BY JOANNE BERNSTEIN
“May none but honest and wise men ever rule under this roof.”
—President John Adams, upon moving into the new White House.
All of us who are passionate about the arts are repelled by our new administration’s promise to eliminate the NEA, the NEH, and government funding for PBS. We know that cutting cultural budgets has nothing to do with saving money, but rather it is the reaction of philistines in the Executive branch and Congress who are somehow immune to the power of art to move the soul, lift the spirit, and expand the mind.
What has the NEA meant to the arts in America and what will be the meaning of its loss?
In his famous ordering of national priorities, John Adams, the second president of the U.S., said that he had to study politics and war, so that his sons could study mathematics and philosophy, in order to give their children a right to study painting, poetry, music, and architecture. Whether Adams intended his generational hierarchy to be literal or figurative, it was nearly two hundred years before the United States government committed itself to a program of sustained, direct support for the arts.
The NEA was signed into law by Lyndon Johnson in 1965 with merely $20 million in grants, but with Johnson’s declaration that: Art is a nation’s most precious heritage, for it is in our works of art that we reveal to ourselves, and to others, the inner vision which guides us as a nation.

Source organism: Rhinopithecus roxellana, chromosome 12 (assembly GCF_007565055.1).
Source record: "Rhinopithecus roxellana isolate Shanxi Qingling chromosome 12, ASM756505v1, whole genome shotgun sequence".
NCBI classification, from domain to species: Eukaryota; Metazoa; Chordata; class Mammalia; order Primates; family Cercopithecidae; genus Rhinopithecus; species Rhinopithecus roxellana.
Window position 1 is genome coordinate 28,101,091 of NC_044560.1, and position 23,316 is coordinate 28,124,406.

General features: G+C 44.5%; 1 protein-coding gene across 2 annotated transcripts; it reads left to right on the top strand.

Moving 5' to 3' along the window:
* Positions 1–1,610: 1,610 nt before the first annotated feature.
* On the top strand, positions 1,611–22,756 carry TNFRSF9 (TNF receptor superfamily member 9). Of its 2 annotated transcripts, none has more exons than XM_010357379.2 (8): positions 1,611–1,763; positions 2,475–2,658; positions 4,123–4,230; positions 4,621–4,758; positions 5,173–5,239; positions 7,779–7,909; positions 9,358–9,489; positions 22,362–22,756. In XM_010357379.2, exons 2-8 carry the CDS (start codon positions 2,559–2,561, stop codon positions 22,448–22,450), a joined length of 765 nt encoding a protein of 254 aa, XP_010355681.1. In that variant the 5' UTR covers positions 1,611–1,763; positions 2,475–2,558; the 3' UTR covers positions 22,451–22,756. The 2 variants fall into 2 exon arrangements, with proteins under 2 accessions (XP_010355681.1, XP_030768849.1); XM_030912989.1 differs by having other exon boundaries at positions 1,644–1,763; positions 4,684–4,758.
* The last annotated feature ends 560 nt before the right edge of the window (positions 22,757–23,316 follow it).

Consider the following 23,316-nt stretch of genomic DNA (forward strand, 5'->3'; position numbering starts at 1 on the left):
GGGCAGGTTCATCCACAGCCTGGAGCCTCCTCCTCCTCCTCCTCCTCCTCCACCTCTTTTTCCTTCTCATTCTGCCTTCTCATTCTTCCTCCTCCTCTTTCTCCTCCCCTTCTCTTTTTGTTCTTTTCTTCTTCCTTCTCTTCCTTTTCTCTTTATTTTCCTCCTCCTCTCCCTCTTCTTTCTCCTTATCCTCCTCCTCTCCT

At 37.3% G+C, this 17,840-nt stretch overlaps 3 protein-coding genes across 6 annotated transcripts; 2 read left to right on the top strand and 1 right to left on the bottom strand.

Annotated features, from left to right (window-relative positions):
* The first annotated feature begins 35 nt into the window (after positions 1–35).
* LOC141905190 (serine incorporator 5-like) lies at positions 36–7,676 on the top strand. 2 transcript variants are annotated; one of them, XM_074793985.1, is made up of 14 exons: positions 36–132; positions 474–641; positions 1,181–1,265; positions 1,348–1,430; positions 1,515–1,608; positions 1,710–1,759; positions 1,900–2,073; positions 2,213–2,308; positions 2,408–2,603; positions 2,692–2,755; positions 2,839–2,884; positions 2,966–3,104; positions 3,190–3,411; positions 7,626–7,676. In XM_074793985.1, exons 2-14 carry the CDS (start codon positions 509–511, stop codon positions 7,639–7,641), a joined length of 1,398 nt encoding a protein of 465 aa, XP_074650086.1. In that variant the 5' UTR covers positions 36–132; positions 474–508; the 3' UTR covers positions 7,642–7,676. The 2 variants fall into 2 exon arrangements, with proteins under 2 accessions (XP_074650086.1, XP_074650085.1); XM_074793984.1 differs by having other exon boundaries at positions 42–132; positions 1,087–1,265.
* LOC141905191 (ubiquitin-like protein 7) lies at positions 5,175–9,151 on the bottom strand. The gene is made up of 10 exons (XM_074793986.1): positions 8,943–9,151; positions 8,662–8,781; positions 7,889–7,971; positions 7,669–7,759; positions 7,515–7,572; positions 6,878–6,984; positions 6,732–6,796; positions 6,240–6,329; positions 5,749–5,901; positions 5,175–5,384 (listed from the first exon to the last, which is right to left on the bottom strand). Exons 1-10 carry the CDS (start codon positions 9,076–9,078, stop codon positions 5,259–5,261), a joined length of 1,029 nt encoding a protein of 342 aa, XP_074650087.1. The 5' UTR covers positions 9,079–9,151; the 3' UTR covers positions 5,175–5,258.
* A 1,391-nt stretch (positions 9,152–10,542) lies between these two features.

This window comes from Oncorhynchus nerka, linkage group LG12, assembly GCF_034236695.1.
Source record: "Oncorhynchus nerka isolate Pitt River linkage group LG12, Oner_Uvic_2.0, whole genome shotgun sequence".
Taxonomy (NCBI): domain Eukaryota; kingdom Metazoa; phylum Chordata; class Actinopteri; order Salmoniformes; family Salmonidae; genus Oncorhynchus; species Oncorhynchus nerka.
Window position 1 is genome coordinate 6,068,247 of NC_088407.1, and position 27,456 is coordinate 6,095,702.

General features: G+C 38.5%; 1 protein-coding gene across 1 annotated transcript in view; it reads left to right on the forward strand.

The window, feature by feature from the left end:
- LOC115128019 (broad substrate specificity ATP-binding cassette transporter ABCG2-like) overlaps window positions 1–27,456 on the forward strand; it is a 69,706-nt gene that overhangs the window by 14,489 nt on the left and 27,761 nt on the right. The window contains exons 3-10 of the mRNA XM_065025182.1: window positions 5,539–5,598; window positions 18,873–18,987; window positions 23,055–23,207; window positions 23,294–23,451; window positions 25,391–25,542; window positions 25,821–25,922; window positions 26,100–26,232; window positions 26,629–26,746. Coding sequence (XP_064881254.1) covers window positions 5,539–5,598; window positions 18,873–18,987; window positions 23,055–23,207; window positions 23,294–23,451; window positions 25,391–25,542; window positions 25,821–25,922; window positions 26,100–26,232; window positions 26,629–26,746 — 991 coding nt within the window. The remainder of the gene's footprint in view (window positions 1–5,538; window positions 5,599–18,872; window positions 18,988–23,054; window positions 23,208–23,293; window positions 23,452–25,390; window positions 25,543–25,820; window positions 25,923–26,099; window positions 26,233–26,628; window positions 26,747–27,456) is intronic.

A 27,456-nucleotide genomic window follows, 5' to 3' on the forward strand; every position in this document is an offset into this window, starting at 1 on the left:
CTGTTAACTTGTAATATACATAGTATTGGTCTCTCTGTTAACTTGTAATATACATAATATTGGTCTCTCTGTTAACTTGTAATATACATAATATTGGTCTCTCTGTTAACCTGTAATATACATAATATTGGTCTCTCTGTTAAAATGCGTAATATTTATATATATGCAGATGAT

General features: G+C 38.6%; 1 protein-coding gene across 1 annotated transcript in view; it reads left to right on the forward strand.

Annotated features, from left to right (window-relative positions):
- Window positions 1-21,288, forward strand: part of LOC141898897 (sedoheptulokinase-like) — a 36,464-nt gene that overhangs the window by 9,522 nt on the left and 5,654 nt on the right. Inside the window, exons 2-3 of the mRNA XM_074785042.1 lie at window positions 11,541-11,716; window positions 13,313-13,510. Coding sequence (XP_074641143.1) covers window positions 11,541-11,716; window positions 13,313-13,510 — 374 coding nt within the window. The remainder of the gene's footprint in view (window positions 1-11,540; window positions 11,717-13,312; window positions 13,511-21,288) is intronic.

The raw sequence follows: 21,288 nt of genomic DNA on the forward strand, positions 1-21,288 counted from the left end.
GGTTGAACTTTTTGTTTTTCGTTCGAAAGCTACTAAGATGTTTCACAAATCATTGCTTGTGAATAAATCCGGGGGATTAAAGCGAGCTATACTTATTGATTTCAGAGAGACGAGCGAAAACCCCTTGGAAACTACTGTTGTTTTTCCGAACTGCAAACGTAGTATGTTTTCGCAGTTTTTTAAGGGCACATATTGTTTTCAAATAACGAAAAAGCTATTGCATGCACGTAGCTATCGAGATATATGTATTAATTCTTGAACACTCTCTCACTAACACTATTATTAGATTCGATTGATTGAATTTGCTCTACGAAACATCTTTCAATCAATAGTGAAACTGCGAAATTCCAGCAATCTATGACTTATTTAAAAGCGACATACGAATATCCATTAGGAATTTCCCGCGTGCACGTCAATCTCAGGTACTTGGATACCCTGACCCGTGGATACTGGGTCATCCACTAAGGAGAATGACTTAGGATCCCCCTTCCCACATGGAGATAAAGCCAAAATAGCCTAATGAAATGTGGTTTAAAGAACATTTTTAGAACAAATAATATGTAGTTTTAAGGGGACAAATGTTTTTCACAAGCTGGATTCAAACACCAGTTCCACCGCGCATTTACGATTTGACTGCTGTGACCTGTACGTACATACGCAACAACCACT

It is this view of art as precious, as a guiding vision, that has represented the true value of our governmental arts agency.
In 2015, the NEA received funding of $148 million, which amounted to a mere .004 percent of the federal budget, or 46 cents per American. The combination of federal, state, and local funding realized by U.S. arts organizations has been less than 5 percent of organizations’ annual budgets over the years.
Clearly, direct government support has never been a critical factor to help arts organizations survive, or even thrive, in the U.S.
In contrast, in Continental Europe, Australia, and Scandinavian countries, subsidies from national, regional, and local government agencies make up about 60-90 percent of total revenues for most orchestras (and other types of arts organizations). In Canada and the United Kingdom, government sources provide 30-40 percent of orchestras’ revenues. Arts organizations in these and other countries are heavily dependent on their governments for their very existence.
The U.S. government, by offering tax deductions for donations to nonpr0fits, gives significant indirect subsidies for gifts from private individuals and corporations. Although U.S. arts managers have long been envious of the substantial direct support their foreign colleagues receive from their governments, the U.S. system has an inherent flexibility the the others do not. When one major private donor or foundation ceases making contributions, the organization has many other funding resources to explore and court. However, in most other countries, when the governments slash their cultural budgets, arts managers have nowhere else to turn, as private philanthropy for the arts barely exists outside the U.S. (It follows that the loss of indirect subsidies could have a highly damaging effect on arts organizations, as well as on all the other nonprofits in the U.S. It remains to be seen what President Trump and his supporters in Congress will do to the tax code in this regard.)